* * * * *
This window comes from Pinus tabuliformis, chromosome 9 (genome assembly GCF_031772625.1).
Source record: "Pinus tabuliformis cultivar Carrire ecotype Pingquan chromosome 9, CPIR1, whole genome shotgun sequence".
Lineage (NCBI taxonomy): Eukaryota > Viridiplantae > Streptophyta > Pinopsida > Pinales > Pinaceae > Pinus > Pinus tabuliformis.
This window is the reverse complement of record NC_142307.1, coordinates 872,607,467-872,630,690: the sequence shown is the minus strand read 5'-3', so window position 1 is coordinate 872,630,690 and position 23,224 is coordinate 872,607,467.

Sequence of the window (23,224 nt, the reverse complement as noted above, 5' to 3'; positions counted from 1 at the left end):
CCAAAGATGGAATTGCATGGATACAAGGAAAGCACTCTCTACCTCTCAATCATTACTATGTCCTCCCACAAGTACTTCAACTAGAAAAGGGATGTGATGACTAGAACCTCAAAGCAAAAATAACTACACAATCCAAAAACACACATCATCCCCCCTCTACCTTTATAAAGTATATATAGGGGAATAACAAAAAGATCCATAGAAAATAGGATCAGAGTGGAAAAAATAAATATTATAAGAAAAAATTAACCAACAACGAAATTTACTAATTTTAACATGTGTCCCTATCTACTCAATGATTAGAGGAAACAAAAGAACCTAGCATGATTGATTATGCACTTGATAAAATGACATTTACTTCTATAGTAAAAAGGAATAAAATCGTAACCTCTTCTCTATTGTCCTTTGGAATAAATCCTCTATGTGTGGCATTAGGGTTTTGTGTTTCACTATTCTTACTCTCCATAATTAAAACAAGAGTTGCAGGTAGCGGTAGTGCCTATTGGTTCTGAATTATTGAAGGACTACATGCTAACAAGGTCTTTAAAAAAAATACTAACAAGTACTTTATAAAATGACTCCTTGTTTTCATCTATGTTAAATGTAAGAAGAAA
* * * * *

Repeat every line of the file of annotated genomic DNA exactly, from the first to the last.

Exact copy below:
This window comes from Pinus tabuliformis, chromosome 9 (genome assembly GCF_031772625.1).
Source record: "Pinus tabuliformis cultivar Carrire ecotype Pingquan chromosome 9, CPIR1, whole genome shotgun sequence".
Lineage (NCBI taxonomy): Eukaryota > Viridiplantae > Streptophyta > Pinopsida > Pinales > Pinaceae > Pinus > Pinus tabuliformis.
This window is the reverse complement of record NC_142307.1, coordinates 872,607,467-872,630,690: the sequence shown is the minus strand read 5'-3', so window position 1 is coordinate 872,630,690 and position 23,224 is coordinate 872,607,467.

Sequence of the window (23,224 nt, the reverse complement as noted above, 5' to 3'; positions counted from 1 at the left end):
CCAAAGATGGAATTGCATGGATACAAGGAAAGCACTCTCTACCTCTCAATCATTACTATGTCCTCCCACAAGTACTTCAACTAGAAAAGGGATGTGATGACTAGAACCTCAAAGCAAAAATAACTACACAATCCAAAAACACACATCATCCCCCCTCTACCTTTATAAAGTATATATAGGGGAATAACAAAAAGATCCATAGAAAATAGGATCAGAGTGGAAAAAATAAATATTATAAGAAAAAATTAACCAACAACGAAATTTACTAATTTTAACATGTGTCCCTATCTACTCAATGATTAGAGGAAACAAAAGAACCTAGCATGATTGATTATGCACTTGATAAAATGACATTTACTTCTATAGTAAAAAGGAATAAAATCGTAACCTCTTCTCTATTGTCCTTTGGAATAAATCCTCTATGTGTGGCATTAGGGTTTTGTGTTTCACTATTCTTACTCTCCATAATTAAAACAAGAGTTGCAGGTAGCGGTAGTGCCTATTGGTTCTGAATTATTGAAGGACTACATGCTAACAAGGTCTTTAAAAAAAATACTAACAAGTACTTTATAAAATGACTCCTTGTTTTCATCTATGTTAAATGTAAGAAGAAA